Lindsay Stordahl

Monday 27th of June 2022

Yes, that's what I try to do too. If it's just a few fireworks, I ignore it and try not to respond. And I do use trazodone for my weimaraner now as well. We give him that on New Year's Eve and the 4th of July.


Sunday 19th of June 2022

I have heard this so many times and it has wracked me with guilt/anxiety ever since becoming an owner of a fireworks-phobic dog. However, I have found my dog looks to me for comfort... In similar distressing circumstances, he has comforted me; literally finding me if I am upset/distressed, licking at my tears etc. So in his way I believe he seeks this reassurance. He is also anxious around some dogs and from a puppy he has stood on his hind legs and wrapped his front legs around my leg. Proof has been in his behaviour. And since being close/touching me and sleeping in the bed with me (he doesn't usually) during fireworks he sleeps so soundly he dreams and snores! I agree this is different from his occasional barky behaviour towards other dogs. I believed that this was causing him stress/distress so we learned "leave"/ distraction methods to avoid this stressful behaviour. I think as you said it is more complex than implied. It depends on dog breed/size/personality/response. After stressing for years about the right/wrong way to approach it, I have learnt to be more instinctive: what works for us/him. I think like other areas of life there is no hard or fast right or wrong. It is what works for you within all your circumstances/parameters. Thanks for another great article.

Lindsay Stordahl

Monday 20th of June 2022

Such good points and I'm so glad that offering comfort does seem to have helped your dog a lot!

Mary Sue Brown

Tuesday 23rd of March 2021

Hi Lindsay- I think a factor to consider is why your dog harbors certain fears & anxieties. We’ve had two rescue goldens with extreme fears. The year old female was terrified of thunderstorms; she’d been on her own for weeks after she was abandoned & probably had been caught in the severe thunderstorms we got in Texas. The second, a male, had separation anxiety- had been adopted & given up by 3 owners by the time he was 2; he was left by himself all day, every day, when they went to work; they didn’t understand why he got into mischief when he was home alone. Both of these dogs were very sweet, but they experienced trauma and/or insecurity & lack of affection at a young age; we felt their fears were a reasonable result of their early experiences & we didn’t hesitate to offer comfort & reassurance when they exhibited their anxiety & fear. They both grew into loving, wonderful, well-adjusted pets, and we loved them dearly. Mary Sue


Thursday 2nd of July 2020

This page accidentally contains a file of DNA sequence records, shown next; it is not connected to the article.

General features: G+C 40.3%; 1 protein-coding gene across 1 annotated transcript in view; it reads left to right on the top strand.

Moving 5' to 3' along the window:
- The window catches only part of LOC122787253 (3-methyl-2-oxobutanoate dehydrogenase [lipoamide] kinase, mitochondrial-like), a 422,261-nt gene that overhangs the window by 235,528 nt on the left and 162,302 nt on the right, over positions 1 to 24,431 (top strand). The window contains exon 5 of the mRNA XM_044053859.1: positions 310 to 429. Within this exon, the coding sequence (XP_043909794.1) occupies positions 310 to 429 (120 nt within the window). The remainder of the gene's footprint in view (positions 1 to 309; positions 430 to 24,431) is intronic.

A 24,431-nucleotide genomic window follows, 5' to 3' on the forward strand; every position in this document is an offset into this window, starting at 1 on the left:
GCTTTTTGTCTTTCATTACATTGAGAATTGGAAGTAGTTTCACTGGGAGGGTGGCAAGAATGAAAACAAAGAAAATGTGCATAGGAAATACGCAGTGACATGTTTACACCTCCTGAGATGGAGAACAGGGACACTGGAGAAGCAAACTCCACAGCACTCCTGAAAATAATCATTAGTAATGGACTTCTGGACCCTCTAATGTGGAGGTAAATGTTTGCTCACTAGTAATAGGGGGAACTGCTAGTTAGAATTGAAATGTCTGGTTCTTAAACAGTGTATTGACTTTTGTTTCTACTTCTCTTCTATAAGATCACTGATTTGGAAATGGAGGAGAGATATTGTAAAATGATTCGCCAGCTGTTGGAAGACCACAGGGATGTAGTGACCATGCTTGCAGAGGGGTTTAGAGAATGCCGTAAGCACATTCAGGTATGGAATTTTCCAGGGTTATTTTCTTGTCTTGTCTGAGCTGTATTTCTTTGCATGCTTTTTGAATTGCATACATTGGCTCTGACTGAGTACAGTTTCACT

I've rehabilitated terrified and feral dogs for 20 years. In the beginning I believed we shouldn't reward the behavior by paying any attention to it. I have personally come 180 degrees in this view. I think much has to do with HOW you treat the dog who is storm terrified, panting, pacing, and quite upset. I've found that first we need to have bonding time when they are NOT scared, where I massage them nightly for 30 minutes. Sometimes I hum or simply talk in a low soothing voice. Starting massages when they are not scared, teaches them I am their "safe" place/person. Uniformly, they will all then find ME when there's a storm coming. I believe medication has a strong place in their treatment, especially for storms we know may go on for hours or all night. If it's a tiny one, I usually forgo medication to use it as a positive time they can learn from. When they come to me during a storm, I will use the same low comforting voice and massage they have had when it's not storming. Massage releases oxytocin which is a "feel good" bonding hormone. Thus it works for storms too. Do they stop panting 100%? No, but being their safe person and massaging (and maybe humming, or talking soothingly to them during a storm) has never made them worse. It has always improved their storm tolerance. In addition, it improves their trust and learning in general training, especially with other items they are afraid of. I do give them leeway. This means if they come and lay next to me, I will massage. If they chooses to get up and pace, I let them de-stress with movement. Usually, they'll chose to come back to me of their own choice. As long as they are not a danger to themselves or digging through a wall, I won't crate. I stress I am always calm with them. If an owner is anxiety prone or upset by the dog's behavior, they WILL make the behavior worse, no matter what they do IMHO. What I see uniformly over time, is a reduction in anxiety levels. I've had dogs that were so terrified they needed special crates to contain them. By using nightly massages all have been able to be out in the house when it's storming, but all will come to me as their safe place. Some have progressed enough to simply pant mildly in storms, which is usually an 80-90% improvement. I'm aware that many find this behavior upsetting or unacceptable. I would comment that my storm scared dogs and timid dogs are simply more sensitive dogs. They are still dogs that respond to training. The positive side to them is they are very loyal, strongly bonded dogs, who make loving family dogs. The positives strongly outweigh the negatives and they do improve over time with work.